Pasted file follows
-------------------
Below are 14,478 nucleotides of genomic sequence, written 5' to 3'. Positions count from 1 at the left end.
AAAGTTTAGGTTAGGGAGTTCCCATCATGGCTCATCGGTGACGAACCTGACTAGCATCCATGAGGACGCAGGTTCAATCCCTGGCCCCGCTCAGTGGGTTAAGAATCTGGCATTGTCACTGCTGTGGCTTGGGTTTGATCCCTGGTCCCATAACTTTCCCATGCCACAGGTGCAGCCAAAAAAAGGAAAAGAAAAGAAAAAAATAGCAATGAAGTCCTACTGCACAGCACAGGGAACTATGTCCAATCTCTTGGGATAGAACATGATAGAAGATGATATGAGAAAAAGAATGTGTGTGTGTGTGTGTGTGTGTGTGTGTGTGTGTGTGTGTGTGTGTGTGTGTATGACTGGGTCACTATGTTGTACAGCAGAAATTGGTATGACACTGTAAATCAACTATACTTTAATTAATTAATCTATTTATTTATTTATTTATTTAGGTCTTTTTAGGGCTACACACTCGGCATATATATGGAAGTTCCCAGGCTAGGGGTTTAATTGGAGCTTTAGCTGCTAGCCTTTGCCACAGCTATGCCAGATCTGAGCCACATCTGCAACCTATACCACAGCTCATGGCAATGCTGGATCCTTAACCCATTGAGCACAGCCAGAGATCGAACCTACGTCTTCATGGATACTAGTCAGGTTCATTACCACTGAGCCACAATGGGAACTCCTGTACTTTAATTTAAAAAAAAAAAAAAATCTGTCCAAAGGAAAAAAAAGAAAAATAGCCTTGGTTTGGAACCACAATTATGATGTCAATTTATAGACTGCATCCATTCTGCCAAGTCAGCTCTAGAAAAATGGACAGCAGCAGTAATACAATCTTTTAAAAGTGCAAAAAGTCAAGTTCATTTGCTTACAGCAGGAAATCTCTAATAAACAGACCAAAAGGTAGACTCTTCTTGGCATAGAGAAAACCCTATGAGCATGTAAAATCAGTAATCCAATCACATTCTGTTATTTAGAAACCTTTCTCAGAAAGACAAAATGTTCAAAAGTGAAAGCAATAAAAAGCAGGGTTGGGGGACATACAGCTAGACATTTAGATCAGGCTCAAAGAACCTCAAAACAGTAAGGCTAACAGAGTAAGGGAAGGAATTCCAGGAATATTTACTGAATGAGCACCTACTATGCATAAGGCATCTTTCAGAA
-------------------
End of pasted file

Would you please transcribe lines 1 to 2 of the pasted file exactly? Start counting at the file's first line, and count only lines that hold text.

Below are 14,478 nucleotides of genomic sequence, written 5' to 3'. Positions count from 1 at the left end.
AAAGTTTAGGTTAGGGAGTTCCCATCATGGCTCATCGGTGACGAACCTGACTAGCATCCATGAGGACGCAGGTTCAATCCCTGGCCCCGCTCAGTGGGTTAAGAATCTGGCATTGTCACTGCTGTGGCTTGGGTTTGATCCCTGGTCCCATAACTTTCCCATGCCACAGGTGCAGCCAAAAAAAGGAAAAGAAAAGAAAAAAATAGCAATGAAGTCCTACTGCACAGCACAGGGAACTATGTCCAATCTCTTGGGATAGAACATGATAGAAGATGATATGAGAAAAAGAATGTGTGTGTGTGTGTGTGTGTGTGTGTGTGTGTGTGTGTGTGTGTGTGTGTGTATGACTGGGTCACTATGTTGTACAGCAGAAATTGGTATGACACTGTAAATCAACTATACTTTAATTAATTAATCTATTTATTTATTTATTTATTTAGGTCTTTTTAGGGCTACACACTCGGCATATATATGGAAGTTCCCAGGCTAGGGGTTTAATTGGAGCTTTAGCTGCTAGCCTTTGCCACAGCTATGCCAGATCTGAGCCACATCTGCAACCTATACCACAGCTCATGGCAATGCTGGATCCTTAACCCATTGAGCACAGCCAGAGATCGAACCTACGTCTTCATGGATACTAGTCAGGTTCATTACCACTGAGCCACAATGGGAACTCCTGTACTTTAATTTAAAAAAAAAAAAAAATCTGTCCAAAGGAAAAAAAAGAAAAATAGCCTTGGTTTGGAACCACAATTATGATGTCAATTTATAGACTGCATCCATTCTGCCAAGTCAGCTCTAGAAAAATGGACAGCAGCAGTAATACAATCTTTTAAAAGTGCAAAAAGTCAAGTTCATTTGCTTACAGCAGGAAATCTCTAATAAACAGACCAAAAGGTAGACTCTTCTTGGCATAGAGAAAACCCTATGAGCATGTAAAATCAGTAATCCAATCACATTCTGTTATTTAGAAACCTTTCTCAGAAAGACAAAATGTTCAAAAGTGAAAGCAATAAAAAGCAGGGTTGGGGGACATACAGCTAGACATTTAGATCAGGCTCAAAGAACCTCAAAACAGTAAGGCTAACAGAGTAAGGGAAGGAATTCCAGGAATATTTACTGAATGAGCACCTACTATGCATAAGGCATCTTTCAGAA